The inetd daemon is often referred to as the Internet “super server” because it provides many of the most common Internet services, such as FTP, Telnet, POP3, and finger. The TCP_wrappers service provides access control list restrictions and logging for all service requests to the service it wraps.

This Daily Drill Down will provide a step-by-step process for installing and configuring the tcpd service on a Linux server. I’ll also look at ways of allowing and denying access to inetd-run services, and I’ll show how to log attempts to access these services.

Getting TCP_wrappers
TCP_wrappers is available from all Linux vendors as well as from several sites that offer security software. TCP_wrappers is also packaged with Red Hat 5.2/6.2. The default installation of TCP_wrappers is fine, but the first section of this Daily Drill Down will look at methods for customizing a TCP_wrappers installation by compiling the source code.

Building TCP_wrappers
There are three formats available when downloading TCP_wrappers:

  • Gzipped—Requires source-code compilation.
  • RPM source code—Requires source-code compilation.
  • RPM binary—No compilation required. Uses default settings.

The RPM binary is fine for most purposes. As your network grows in size and complexity, however, you’ll probably need to compile TCP_wrappers with options that reflect your requirements.

For this Daily Drill Down, I’ve assumed that you’ve downloaded the source code to /usr/src/tcp_wrappers.

Compile-time options for TCP_wrappers are controlled through the Makefile. In case you aren’t familiar with the name Makefile, this is a filename used by the make command to read configuration options for compiling source code.

To configure a TCP_wrappers installation to match your system needs, you must edit the Makefile. Any text editor may be used for this purpose. Table A lists compile-time options for TCP_wrappers and the Red Hat Linux default for each option.
In Table A, No means that the indicated option was not used or was commented out by a # character in the Makefile. Yes means that the option was used or was turned on by uncommenting it in the Makefile. Default means that the Makefile includes more than one value for this option and that the one that was originally uncommented was used.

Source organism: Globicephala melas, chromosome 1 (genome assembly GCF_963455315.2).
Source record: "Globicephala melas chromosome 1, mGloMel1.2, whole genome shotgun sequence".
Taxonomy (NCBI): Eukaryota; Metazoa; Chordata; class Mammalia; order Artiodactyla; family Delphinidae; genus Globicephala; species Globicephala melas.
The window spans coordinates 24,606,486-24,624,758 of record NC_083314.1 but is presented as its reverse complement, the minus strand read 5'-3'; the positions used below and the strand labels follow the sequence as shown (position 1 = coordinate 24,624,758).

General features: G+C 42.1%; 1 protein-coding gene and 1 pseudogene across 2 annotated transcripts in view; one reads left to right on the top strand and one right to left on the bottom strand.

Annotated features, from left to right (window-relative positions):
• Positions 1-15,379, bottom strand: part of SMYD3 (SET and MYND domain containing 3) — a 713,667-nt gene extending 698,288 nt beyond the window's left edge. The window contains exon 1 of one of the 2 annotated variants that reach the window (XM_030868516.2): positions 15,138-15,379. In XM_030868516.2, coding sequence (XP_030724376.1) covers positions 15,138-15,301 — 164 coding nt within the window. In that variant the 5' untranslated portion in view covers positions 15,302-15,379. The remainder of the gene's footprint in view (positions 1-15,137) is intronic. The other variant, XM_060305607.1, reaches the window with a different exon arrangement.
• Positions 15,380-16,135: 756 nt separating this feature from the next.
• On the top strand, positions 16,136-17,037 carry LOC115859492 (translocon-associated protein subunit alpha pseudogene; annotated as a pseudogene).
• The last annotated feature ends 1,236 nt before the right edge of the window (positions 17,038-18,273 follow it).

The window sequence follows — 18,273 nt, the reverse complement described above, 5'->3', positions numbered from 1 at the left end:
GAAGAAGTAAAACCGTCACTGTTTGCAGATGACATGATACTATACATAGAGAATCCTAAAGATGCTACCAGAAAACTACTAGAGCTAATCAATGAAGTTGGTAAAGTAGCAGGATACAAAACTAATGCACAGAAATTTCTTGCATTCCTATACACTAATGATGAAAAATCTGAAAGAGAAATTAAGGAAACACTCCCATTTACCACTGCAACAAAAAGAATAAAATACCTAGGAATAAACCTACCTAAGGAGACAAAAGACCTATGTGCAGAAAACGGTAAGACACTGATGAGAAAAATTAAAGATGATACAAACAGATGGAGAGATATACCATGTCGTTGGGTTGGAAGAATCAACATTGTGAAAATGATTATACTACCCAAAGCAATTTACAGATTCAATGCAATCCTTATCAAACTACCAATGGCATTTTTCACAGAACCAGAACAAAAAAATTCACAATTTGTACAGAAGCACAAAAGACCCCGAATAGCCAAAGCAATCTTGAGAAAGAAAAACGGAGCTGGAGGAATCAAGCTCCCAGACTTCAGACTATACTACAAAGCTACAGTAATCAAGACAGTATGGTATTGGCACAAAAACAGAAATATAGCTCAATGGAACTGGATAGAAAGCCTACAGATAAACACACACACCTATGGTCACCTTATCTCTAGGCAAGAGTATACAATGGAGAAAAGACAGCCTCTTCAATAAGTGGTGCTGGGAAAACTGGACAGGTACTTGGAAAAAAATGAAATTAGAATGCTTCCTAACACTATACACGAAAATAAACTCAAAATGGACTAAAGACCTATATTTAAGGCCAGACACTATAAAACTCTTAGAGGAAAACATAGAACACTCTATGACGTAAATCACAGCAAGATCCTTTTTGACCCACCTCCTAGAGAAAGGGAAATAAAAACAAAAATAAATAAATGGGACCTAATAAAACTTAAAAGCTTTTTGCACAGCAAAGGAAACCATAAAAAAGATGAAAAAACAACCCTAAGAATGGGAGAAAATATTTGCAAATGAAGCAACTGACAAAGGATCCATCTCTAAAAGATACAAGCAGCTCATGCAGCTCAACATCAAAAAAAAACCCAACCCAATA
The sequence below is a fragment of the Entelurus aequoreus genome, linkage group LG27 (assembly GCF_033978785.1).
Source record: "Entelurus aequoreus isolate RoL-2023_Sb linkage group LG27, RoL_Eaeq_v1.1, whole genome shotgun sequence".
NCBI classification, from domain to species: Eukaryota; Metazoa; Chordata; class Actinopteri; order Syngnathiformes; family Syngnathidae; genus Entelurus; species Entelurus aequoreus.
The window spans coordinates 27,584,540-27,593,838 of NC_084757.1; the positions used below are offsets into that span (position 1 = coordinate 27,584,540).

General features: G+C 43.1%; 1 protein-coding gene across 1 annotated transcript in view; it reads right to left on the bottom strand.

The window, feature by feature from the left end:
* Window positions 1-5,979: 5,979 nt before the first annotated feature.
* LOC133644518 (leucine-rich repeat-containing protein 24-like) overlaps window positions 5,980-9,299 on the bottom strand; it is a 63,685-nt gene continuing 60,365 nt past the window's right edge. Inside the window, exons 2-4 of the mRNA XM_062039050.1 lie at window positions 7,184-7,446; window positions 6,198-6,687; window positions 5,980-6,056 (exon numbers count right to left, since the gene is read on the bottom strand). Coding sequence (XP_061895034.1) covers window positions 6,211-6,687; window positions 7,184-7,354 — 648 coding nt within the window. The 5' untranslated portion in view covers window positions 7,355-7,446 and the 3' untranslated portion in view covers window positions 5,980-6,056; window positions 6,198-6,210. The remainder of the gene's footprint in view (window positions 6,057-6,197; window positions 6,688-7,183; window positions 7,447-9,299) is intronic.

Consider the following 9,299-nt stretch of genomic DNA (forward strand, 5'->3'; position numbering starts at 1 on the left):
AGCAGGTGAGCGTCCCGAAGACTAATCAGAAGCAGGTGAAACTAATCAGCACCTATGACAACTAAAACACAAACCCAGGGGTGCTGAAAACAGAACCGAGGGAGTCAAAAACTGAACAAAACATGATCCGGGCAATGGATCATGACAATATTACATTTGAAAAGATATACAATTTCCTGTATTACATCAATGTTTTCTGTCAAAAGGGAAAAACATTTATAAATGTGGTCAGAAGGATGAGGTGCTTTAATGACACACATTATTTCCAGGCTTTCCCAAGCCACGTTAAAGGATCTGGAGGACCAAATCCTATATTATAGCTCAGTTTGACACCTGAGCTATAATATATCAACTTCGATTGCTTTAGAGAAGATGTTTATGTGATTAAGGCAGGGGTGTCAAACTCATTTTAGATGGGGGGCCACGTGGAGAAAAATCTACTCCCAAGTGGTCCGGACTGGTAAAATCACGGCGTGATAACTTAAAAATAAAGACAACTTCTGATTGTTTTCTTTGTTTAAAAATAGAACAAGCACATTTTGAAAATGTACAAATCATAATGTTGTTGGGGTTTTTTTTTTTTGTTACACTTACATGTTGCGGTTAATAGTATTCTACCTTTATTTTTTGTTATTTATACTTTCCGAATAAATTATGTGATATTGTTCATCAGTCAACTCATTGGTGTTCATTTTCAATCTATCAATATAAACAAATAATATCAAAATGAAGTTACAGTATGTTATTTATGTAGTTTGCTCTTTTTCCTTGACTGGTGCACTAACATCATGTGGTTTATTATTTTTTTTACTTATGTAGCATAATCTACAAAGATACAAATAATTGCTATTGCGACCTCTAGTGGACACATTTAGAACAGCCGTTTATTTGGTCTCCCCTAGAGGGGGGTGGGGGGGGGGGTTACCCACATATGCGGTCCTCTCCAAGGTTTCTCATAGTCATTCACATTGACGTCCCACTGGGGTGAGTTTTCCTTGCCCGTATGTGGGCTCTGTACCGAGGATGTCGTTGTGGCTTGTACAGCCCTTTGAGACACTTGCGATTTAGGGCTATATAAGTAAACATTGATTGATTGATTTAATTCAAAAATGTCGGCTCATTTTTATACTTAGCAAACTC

Table A: Compile-time options for TCP_wrappers
Red Hat default
REAL_DAEMON_DIR Full path to the directory where the network daemons are located. /usr/sbin
TLI Used to activate System V.4-style Transport Layer Interface (TLI) support. No
RANLIB Sets up an index for faster library linking. Default
ARFLAGS Specifies the flags to use with ar. Default
AR Creates, modifies, and extracts archives, or libraries. None
AUX_OBJ Specifies additional objects for linking. None
Strings Specifies various string-manipulation routines. No
LIBS Specifies object libraries to include at linktime. None
SYSTYPE Sets system-specific compiler options. None
BUGS Specifies macros that provide solutions to known system bugs. Default
NETGROUP Specifies the use of NIS netgroups. Select this option when using netgroups. No
VSYSLOG Use this option if your system supports the vsyslog function calls. Turned on by default, this option will not create problems if your system does not use vsyslog function calls. Yes
STYLE Activates language extensions as described in the host_options man page. Uses the macro PROCESS_OPTIONS. Yes
FACILITY Specifies the syslog facility used for logging. Default is LOG_MAIL, as specified in /etc/syslog.conf. LOG_AUTHPRIV
SEVERITY The syslog level. Default is LOG_INFO, as specified in /etc/syslog.conf. Default
DOT Appends a “.” to all hostnames to reduce DNS search time. Red Hat enables this feature, so if you’re not using DNS, you should deactivate it and recompile. Yes
AUTH Always attempt to look up a remote hostname with an RFC931 call. The default is off. This allows RFC931 calls to be made when required by access control files. No
RFC931_TIMEOUT Sets the default timeout for RFC931 queries to 10 seconds. Default
UNAMSK Sets the umask for processes run under tcpd. The default is 022. Default
ACCESS Enables host access control. The default is on.  

Running make Linux for TCP_wrappers
Once you’ve decided which options you want to use, select these options by editing the Makefile in any text editor. Even if you want to use the defaults, you must still edit the Makefile and make the following changes before you run make.

First, change the line


Next, change the entry
 LIBS= RANLIB=ranlib ARFLAGS=rv AUX_OBJ= setenv.o \


After these changes are completed, run the commands
make Linux
make install
make clean

In addition, you may want to copy the following files to a standard TCP_wrappers directory:

  • Banners.Makefile

Normally, this directory would be /usr/sbin/tcp-wrappers_7.6.

Access control with TCP_wrappers
TCP_wrappers implements access by using two files:

  • /etc/hosts.allow
  • /etc/hosts.deny

These files use the same syntax, and both files are considerably more flexible than a simple allow or deny list.